You’ll explore the legacies of key nationalist leaders such as Mahatma Gandhi, Bhimrao Ramji Ambedkar, Subhas Chandra Bose, and Muhammad Ali Jinnah, and you’ll see how the quest for independence was not only a political movement—but also a question of ethnic and religious identity. Finally, you’ll also travel the world to consider the lives of Indians in Europe, Africa, and elsewhere—and how Indians in Britain often fared better than Indians under British rule on the subcontinent.
Explore India, Pakistan, and Bangladesh Today
Following the independence and partition of India and Pakistan (which was divided into East and West Pakistan) in 1947, you’ll witness great turbulence as each nation struggled to develop its own system of government in the wake of British colonialism.
In India, you’ll trace the recent history of what is now the world’s largest democracy, from Prime Minister Nehru’s five-year economic plans to boost food production through the rule of Indira Gandhi and her sons. You’ll gain new perspective on the State of Emergency in the 1970s, the three wars with Pakistan and insurrections in tribal regions, and the outlook of India’s government today.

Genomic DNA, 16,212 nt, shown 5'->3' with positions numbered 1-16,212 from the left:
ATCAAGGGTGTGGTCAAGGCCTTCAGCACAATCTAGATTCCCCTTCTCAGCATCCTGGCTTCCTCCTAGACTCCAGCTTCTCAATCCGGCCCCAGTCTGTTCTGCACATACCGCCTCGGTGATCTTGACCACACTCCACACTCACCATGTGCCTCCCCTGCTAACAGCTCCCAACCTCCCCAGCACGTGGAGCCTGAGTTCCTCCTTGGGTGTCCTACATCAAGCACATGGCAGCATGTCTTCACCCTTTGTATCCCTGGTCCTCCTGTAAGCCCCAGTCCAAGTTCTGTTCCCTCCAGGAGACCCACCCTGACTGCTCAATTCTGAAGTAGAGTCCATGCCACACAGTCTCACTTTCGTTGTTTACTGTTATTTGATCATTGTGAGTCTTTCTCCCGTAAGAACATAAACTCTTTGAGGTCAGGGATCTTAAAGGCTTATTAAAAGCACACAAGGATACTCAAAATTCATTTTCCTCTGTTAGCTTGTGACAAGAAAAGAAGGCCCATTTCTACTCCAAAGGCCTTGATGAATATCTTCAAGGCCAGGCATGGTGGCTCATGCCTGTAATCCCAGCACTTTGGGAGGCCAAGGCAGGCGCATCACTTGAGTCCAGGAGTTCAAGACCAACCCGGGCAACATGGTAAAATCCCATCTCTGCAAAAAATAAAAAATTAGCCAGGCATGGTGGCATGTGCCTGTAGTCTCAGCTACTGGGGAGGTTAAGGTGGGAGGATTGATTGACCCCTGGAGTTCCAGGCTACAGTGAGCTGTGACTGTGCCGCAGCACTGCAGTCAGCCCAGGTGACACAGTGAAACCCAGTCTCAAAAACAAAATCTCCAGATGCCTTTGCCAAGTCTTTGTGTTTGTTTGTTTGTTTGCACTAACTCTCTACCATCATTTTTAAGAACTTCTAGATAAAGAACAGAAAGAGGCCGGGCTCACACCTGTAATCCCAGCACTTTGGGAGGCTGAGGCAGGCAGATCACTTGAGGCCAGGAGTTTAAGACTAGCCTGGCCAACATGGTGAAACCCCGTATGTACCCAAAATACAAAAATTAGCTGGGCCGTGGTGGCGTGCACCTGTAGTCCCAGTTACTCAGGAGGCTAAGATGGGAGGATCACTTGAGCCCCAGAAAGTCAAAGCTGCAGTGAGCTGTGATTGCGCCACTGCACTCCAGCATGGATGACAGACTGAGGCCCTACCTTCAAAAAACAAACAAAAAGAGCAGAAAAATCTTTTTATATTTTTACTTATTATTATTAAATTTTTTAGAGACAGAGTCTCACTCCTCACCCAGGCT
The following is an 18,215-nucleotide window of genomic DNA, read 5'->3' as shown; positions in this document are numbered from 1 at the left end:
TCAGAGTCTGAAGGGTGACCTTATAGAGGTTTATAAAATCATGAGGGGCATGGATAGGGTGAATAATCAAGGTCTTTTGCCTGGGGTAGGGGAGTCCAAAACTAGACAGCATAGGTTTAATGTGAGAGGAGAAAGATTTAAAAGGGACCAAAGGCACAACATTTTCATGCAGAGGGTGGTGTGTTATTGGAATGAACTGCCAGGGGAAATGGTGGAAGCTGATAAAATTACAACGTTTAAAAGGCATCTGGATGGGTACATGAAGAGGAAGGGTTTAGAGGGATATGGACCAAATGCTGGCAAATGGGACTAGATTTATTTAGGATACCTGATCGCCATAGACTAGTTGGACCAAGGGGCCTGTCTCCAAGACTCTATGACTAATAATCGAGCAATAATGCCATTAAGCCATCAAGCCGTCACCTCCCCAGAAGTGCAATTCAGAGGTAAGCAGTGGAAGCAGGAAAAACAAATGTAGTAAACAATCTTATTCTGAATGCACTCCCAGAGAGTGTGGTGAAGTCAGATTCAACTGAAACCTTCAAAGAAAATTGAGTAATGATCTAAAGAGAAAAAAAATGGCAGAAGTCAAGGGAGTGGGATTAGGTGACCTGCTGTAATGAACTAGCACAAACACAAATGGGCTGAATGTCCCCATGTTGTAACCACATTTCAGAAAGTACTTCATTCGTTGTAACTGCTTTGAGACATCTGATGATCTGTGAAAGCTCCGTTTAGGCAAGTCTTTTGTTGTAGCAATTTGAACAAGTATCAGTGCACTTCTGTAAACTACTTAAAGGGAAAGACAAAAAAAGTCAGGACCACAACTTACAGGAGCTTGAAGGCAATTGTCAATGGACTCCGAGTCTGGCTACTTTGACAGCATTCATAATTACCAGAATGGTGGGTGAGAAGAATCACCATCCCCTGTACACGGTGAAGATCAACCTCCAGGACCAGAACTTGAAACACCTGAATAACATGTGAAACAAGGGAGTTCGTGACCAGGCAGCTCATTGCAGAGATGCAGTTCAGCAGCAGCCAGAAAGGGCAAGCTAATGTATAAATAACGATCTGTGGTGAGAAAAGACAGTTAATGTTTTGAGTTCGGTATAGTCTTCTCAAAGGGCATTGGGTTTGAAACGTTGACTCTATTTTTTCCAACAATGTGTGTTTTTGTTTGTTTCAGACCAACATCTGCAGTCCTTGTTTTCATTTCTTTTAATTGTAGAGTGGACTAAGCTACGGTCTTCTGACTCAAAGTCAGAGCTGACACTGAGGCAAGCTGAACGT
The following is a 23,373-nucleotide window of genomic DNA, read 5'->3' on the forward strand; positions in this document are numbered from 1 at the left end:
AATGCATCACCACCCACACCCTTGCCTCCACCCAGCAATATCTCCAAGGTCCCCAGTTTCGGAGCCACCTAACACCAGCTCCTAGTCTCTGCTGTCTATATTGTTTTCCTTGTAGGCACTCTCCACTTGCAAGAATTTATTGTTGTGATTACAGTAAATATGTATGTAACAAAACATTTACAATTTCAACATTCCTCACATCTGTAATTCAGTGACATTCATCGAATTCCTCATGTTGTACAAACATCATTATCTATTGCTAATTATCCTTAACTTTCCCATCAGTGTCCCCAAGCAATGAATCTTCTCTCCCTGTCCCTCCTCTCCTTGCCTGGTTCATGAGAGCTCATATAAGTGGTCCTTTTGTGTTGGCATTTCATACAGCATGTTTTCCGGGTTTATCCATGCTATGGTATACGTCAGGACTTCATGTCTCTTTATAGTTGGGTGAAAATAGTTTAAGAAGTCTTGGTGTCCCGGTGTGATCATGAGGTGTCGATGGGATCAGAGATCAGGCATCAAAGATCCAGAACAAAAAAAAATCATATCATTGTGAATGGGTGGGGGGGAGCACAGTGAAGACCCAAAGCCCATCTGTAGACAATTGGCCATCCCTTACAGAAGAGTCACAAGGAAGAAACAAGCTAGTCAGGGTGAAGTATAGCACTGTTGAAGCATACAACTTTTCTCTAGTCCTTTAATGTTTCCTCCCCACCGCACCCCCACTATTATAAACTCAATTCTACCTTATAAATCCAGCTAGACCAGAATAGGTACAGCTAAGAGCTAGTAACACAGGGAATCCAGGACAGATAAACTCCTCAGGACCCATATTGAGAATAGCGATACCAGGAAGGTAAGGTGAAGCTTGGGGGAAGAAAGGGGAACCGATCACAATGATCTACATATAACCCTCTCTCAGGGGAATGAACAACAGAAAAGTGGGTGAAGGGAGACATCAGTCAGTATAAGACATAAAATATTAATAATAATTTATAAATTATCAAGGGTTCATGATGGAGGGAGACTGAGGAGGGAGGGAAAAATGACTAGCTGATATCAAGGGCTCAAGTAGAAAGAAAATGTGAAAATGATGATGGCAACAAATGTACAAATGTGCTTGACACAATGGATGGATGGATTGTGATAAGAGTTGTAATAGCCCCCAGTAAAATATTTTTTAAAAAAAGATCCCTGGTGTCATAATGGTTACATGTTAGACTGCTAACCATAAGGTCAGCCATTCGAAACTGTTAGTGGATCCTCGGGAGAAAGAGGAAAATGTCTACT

Meanwhile, in modern-day Pakistan and Bangladesh, you’ll explore the development of their Islamic governments, witness numerous coups and shifts of power, and reflect on some of the key crisis points in recent years, from the 1971 split of East Pakistan into Bangladesh to Pakistan’s nuclear arms race with India to the assassination of Benazir Bhutto.
In the end, Professor Fisher projects what might be on the horizon for each of these nations. It is clear that South Asia is on the verge of another great boom in terms of economic and sociopolitical power. True to its history, it remains one of the world’s most important clusters of civilizations, and it will continue to play an integral role in humanity’s ongoing story. A History of India is a must-have course for understanding this powerful region and its profound influence on the rest of the globe.